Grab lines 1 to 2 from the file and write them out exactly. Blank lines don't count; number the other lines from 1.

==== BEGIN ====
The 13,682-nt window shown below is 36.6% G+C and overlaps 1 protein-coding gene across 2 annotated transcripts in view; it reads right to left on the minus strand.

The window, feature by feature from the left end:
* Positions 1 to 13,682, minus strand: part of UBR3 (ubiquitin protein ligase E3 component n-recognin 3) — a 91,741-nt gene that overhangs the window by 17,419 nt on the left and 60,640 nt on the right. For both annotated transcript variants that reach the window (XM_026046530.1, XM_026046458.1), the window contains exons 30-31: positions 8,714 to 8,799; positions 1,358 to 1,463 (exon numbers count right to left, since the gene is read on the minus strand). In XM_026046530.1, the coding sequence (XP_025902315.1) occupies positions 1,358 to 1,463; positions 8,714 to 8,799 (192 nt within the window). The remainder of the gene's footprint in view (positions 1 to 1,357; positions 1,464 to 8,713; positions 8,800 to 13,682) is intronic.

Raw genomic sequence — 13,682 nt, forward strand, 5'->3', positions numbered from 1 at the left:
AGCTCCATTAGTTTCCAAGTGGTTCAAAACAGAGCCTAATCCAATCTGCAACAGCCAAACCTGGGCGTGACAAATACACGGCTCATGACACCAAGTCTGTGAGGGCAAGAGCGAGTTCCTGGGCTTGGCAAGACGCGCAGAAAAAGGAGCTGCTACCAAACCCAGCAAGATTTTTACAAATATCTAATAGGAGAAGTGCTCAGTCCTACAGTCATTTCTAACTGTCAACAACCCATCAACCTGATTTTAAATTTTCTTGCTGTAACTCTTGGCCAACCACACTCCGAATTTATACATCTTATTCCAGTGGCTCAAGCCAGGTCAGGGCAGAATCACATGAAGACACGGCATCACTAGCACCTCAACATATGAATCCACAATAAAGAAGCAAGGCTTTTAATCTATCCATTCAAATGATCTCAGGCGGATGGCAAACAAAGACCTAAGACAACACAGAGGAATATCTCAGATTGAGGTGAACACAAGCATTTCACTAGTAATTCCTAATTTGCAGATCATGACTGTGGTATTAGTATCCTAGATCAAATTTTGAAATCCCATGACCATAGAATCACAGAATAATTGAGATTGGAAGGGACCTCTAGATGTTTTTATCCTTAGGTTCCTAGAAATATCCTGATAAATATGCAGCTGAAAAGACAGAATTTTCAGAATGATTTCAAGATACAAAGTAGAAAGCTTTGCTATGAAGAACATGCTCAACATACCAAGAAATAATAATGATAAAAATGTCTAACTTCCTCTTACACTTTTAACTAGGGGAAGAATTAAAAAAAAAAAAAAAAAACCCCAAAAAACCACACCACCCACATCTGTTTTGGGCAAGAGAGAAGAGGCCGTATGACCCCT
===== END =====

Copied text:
The 13,682-nt window shown below is 36.6% G+C and overlaps 1 protein-coding gene across 2 annotated transcripts in view; it reads right to left on the minus strand.

The window, feature by feature from the left end: